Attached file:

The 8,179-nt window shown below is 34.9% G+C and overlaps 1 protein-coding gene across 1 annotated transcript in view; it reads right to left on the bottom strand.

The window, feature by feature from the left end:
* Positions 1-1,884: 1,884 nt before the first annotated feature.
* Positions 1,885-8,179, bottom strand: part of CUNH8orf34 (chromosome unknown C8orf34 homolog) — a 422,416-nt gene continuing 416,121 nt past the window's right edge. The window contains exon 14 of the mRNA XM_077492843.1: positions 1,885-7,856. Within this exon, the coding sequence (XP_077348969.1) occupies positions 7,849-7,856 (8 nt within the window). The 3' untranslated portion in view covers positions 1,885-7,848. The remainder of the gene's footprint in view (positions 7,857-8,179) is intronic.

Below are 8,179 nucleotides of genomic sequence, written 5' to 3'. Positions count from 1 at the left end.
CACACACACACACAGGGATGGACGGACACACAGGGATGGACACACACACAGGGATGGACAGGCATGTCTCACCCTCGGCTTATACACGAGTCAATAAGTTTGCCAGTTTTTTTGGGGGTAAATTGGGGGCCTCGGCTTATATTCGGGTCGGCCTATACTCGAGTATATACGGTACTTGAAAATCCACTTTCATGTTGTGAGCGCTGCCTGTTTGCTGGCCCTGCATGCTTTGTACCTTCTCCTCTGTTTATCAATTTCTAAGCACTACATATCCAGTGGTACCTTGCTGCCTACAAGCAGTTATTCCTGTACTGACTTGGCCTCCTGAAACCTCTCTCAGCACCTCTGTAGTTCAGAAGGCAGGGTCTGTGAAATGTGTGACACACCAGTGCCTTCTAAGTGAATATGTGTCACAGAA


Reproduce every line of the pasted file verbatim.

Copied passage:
The 8,179-nt window shown below is 34.9% G+C and overlaps 1 protein-coding gene across 1 annotated transcript in view; it reads right to left on the bottom strand.

The window, feature by feature from the left end:
* Positions 1-1,884: 1,884 nt before the first annotated feature.
* Positions 1,885-8,179, bottom strand: part of CUNH8orf34 (chromosome unknown C8orf34 homolog) — a 422,416-nt gene continuing 416,121 nt past the window's right edge. The window contains exon 14 of the mRNA XM_077492843.1: positions 1,885-7,856. Within this exon, the coding sequence (XP_077348969.1) occupies positions 7,849-7,856 (8 nt within the window). The 3' untranslated portion in view covers positions 1,885-7,848. The remainder of the gene's footprint in view (positions 7,857-8,179) is intronic.

Below are 8,179 nucleotides of genomic sequence, written 5' to 3'. Positions count from 1 at the left end.
CACACACACACACAGGGATGGACGGACACACAGGGATGGACACACACACAGGGATGGACAGGCATGTCTCACCCTCGGCTTATACACGAGTCAATAAGTTTGCCAGTTTTTTTGGGGGTAAATTGGGGGCCTCGGCTTATATTCGGGTCGGCCTATACTCGAGTATATACGGTACTTGAAAATCCACTTTCATGTTGTGAGCGCTGCCTGTTTGCTGGCCCTGCATGCTTTGTACCTTCTCCTCTGTTTATCAATTTCTAAGCACTACATATCCAGTGGTACCTTGCTGCCTACAAGCAGTTATTCCTGTACTGACTTGGCCTCCTGAAACCTCTCTCAGCACCTCTGTAGTTCAGAAGGCAGGGTCTGTGAAATGTGTGACACACCAGTGCCTTCTAAGTGAATATGTGTCACAGAA